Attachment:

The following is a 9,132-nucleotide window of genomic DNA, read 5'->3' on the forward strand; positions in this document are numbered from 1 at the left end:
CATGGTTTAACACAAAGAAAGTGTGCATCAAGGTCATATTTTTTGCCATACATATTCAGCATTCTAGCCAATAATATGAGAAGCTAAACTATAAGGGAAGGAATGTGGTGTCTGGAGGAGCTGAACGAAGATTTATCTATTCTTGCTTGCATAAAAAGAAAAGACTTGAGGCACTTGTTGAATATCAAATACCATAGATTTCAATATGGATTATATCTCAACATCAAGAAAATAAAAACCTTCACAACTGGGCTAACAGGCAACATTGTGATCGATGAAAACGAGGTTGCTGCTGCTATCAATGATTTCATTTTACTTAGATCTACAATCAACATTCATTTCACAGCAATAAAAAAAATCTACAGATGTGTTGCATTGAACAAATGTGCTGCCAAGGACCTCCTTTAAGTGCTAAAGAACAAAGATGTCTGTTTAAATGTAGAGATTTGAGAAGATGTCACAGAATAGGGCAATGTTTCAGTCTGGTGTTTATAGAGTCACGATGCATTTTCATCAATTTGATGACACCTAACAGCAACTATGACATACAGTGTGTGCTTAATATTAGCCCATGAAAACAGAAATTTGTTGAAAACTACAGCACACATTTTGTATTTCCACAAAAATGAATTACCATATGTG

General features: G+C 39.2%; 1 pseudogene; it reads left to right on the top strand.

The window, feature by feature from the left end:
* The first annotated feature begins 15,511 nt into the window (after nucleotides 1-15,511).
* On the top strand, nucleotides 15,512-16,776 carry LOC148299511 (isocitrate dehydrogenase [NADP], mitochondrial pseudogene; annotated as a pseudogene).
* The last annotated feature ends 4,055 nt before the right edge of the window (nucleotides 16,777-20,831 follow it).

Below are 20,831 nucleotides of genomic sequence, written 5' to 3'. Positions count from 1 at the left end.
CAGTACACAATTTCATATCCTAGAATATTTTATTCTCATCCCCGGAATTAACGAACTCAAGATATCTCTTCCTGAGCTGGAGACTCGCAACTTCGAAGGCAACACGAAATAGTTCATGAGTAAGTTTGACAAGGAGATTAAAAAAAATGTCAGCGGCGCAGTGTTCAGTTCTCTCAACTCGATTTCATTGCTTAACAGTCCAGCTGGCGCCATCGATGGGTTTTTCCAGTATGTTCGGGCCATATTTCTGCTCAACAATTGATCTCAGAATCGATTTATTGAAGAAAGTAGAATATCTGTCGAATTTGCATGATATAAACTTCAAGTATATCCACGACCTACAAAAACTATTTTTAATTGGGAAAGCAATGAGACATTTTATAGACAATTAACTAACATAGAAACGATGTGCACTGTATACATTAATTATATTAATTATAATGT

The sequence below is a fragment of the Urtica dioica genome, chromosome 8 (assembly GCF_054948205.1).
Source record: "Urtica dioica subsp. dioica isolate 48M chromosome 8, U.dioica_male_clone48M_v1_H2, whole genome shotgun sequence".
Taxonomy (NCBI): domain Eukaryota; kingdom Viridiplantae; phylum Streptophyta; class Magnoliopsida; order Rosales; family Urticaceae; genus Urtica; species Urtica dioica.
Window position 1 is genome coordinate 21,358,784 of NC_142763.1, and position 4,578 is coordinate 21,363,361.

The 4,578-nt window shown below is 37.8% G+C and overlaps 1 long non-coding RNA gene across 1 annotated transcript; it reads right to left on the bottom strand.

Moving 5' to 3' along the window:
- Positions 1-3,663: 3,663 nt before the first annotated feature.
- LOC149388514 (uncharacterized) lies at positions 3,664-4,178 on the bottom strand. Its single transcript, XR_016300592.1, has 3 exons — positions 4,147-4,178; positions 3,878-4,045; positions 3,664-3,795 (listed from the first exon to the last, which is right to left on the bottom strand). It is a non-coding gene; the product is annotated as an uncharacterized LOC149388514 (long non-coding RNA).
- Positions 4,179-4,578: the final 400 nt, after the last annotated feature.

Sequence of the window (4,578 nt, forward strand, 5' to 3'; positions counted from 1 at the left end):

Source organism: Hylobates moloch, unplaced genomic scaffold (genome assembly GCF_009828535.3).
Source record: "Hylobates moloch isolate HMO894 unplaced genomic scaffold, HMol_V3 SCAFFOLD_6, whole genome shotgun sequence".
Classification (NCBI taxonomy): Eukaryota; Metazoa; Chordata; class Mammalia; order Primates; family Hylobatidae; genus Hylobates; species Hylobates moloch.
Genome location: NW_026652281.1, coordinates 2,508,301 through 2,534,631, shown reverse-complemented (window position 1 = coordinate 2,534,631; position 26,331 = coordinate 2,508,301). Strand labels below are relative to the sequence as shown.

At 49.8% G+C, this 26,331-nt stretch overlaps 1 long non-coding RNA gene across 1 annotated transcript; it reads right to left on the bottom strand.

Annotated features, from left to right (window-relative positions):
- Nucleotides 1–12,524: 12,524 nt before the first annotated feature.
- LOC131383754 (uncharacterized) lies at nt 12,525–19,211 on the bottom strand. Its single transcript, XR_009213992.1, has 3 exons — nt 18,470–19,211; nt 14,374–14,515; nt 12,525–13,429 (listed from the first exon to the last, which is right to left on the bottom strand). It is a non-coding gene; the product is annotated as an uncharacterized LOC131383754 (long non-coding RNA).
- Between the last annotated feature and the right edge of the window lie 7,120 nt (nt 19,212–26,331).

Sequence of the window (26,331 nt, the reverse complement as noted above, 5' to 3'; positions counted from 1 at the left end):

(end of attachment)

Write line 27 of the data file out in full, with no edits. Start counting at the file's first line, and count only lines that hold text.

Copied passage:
- LOC131383754 (uncharacterized) lies at nt 12,525–19,211 on the bottom strand. Its single transcript, XR_009213992.1, has 3 exons — nt 18,470–19,211; nt 14,374–14,515; nt 12,525–13,429 (listed from the first exon to the last, which is right to left on the bottom strand). It is a non-coding gene; the product is annotated as an uncharacterized LOC131383754 (long non-coding RNA).